Abortion Funding Ban Has Evolved Over The Years

Abortion remains one of the key unresolved issues in the ongoing health overhaul debate. Those on both sides of the abortion debate say what they want in the health bill is to retain the status quo. And the status quo they point to is the Hyde amendment, the ban on federal funding of abortion first passed in 1976.

But what many people don't realize is that the Hyde amendment — named after its original sponsor, the late Illinois Republican congressman and anti-abortion icon Henry Hyde — has changed many times over the years.

"Today's Hyde language, which has been in every annual Labor-HHS [Health and Human Services] appropriations bill since 1976, specifically prohibits federal dollars from being used to pay for abortions except if the pregnancy was the result of rape, incest or the life of the mother was in danger," said Sen. Orrin Hatch (R-UT) on the Senate floor.

That's true. But it hasn't always said that.

"When the Hyde amendment was first passed, in 1976, there were no exceptions. It was just a straight-out ban," said Laurie Rubiner, vice president for public policy at Planned Parenthood.

That's true, too.

In fact, the language of the original Hyde amendment, although always associated with Hyde, wasn't actually written by Hyde. It was written by Rep. Silvio Conte (R-MA) to settle a months-long standoff between House and Senate negotiators that held up the spending bill for the departments of Labor and Health and Human Services in 1976. It was Conte who drafted the then-compromise language allowing an exception to the ban "where the life of the mother would be endangered if the fetus were carried to term."

And the ban didn't actually take effect until 1980, when the Supreme Court ruled that such a ban was constitutional. From 1973, when abortion first became legal, until 1980, when the Hyde amendment first took effect, the joint federal-state Medicaid program was paying for roughly 300,000 abortions annually.

One of the quirks of the Hyde amendment is that it is a "rider" to an annual appropriations bill, which means it is not permanent law, but must be renewed by Congress each year. So each year, there is the potential to change the language or drop it altogether.

There have been only sporadic efforts to drop it, but the House and Senate did battle repeatedly over the specific language of the Hyde amendment in the late 1970s and early 1980s. And meanwhile, Hyde-type funding bans were extended to other annual spending bills as well. Eventually, federal abortion funding would be banned in federal worker health plans, women in federal prisons, women in the military, peace corps volunteers and international family planning programs that use non-U.S. funds to perform or advocate for abortion.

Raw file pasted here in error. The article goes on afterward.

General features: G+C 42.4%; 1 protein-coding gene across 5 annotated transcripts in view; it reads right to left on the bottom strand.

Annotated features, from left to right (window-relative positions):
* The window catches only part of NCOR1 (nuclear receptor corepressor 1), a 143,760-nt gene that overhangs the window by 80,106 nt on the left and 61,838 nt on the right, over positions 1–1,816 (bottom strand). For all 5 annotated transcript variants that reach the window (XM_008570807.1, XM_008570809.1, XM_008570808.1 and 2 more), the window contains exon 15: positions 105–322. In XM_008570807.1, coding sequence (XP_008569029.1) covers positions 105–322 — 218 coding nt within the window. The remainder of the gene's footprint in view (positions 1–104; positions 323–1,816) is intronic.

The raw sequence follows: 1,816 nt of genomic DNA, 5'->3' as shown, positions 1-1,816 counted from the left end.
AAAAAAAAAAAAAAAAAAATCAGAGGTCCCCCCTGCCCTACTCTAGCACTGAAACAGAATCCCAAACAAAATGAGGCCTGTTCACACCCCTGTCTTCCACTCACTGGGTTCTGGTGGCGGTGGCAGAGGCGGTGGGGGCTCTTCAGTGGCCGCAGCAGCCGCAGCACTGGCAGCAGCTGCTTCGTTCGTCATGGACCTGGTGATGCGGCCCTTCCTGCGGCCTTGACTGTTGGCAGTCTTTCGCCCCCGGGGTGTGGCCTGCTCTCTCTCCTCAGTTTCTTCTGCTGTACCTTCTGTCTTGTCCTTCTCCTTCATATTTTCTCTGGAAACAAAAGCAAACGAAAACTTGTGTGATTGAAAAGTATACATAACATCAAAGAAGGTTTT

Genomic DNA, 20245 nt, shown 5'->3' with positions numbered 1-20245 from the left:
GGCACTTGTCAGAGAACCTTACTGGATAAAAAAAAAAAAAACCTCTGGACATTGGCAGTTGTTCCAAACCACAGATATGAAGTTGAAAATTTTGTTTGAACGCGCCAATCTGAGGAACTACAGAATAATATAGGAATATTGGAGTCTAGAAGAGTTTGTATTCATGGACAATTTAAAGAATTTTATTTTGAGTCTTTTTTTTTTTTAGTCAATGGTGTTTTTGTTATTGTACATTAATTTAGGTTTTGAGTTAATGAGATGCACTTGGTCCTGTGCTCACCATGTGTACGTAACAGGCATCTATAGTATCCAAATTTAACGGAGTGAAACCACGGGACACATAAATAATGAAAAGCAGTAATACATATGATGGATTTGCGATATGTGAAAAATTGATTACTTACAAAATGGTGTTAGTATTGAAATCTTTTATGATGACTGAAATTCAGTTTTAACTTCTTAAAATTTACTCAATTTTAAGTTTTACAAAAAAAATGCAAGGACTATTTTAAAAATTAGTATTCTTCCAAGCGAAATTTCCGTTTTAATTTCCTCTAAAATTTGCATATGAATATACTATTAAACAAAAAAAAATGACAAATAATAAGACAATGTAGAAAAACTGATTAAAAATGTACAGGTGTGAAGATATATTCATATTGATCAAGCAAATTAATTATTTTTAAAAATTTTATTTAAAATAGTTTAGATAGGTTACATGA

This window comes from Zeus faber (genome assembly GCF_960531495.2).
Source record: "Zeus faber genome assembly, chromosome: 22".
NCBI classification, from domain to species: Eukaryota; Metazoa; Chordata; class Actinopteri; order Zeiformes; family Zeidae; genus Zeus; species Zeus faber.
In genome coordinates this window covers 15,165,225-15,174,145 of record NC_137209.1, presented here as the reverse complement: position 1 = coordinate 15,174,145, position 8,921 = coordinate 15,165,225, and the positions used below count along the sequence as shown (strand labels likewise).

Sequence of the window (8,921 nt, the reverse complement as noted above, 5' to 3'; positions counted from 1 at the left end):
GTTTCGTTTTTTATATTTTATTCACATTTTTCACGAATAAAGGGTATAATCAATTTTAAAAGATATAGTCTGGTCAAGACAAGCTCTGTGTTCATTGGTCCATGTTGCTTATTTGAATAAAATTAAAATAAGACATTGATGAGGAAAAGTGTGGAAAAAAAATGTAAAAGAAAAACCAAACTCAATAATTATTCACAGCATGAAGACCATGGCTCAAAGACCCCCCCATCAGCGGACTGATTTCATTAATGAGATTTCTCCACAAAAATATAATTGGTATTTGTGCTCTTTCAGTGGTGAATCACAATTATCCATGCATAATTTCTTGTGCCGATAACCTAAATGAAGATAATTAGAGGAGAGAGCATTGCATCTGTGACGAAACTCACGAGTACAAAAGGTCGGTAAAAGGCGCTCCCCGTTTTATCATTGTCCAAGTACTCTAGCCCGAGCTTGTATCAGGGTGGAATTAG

"Abortion was a constant and recurring battle in the Appropriations Committee both in terms of domestic funding and international affairs," said former Rep. Vin Weber, a Minnesota Republican who was a member of the House Appropriations Committee in the 1980s and early 1990s. "And it went back and forth depending on whether or not you had Democrats or Republicans in power in the White House. But yes, abortion policy basically evolved in sort of a back-and-forth way over a period of decades."

Whether to allow rape and incest as exceptions to the funding ban is one example of how the Hyde language has changed over the years.

By the late 1970s, said Rubiner, Congress "added exceptions for rape, incest, to save the life of the mother, and originally [included] serious health — when a woman had a very serious health condition. Then they took the serious health condition away."

By 1981, all the exceptions were gone beyond "life of the mother." The language would remain that way until 1989, when the Supreme Court appeared ready to overturn abortion rights entirely in its Webster v. Reproductive Health Services of Missouri decision. That energized abortion-rights forces, who managed to get rape and incest exceptions back into the Labor-HHS appropriation for the first time in more than a decade.

But the exceptions would not become law that year: President George H.W. Bush vetoed the bill, and the House override vote failed.

Ironically, it was Hyde himself who would put the rape and incest exceptions back, in 1993. That was the year his amendment came the closest to disappearing entirely.

With newly elected abortion-rights supporter Bill Clinton in the White House, and large Democratic majorities in the House and Senate, the Labor-HHS bill came to the House floor without the Hyde amendment in it for the first time since 1975.

Hyde, however, found a 1908 precedent to allow him to offer his amendment, and enough anti-abortion Democrats to get it passed. He did, however, include the rape and incest exceptions he'd fought to keep out for the previous two decades, acknowledging that, "I didn't think the votes were there anymore for a straight ban on abortion funding."

Two years later, even with Clinton still in office, Republicans took over Congress, and they soon forced the president to swallow new abortion restrictions, precisely because they were part of bigger spending bills the president felt he couldn't veto.

Planned Parenthood's Rubiner says that's just one more problem with abortion always being part of annual spending bills. "Sometimes, either on the good or bad side, presidents are forced to sign either one that is more or less restrictive, because they need to get these departments funded; because they've got everything else waiting to get that money."

Not having to fight the battle every year is a key reason abortion opponents are so eager to get the Hyde restrictions written into the health overhaul as permanent law. And why abortion rights forces are so eager to prevent that from happening.

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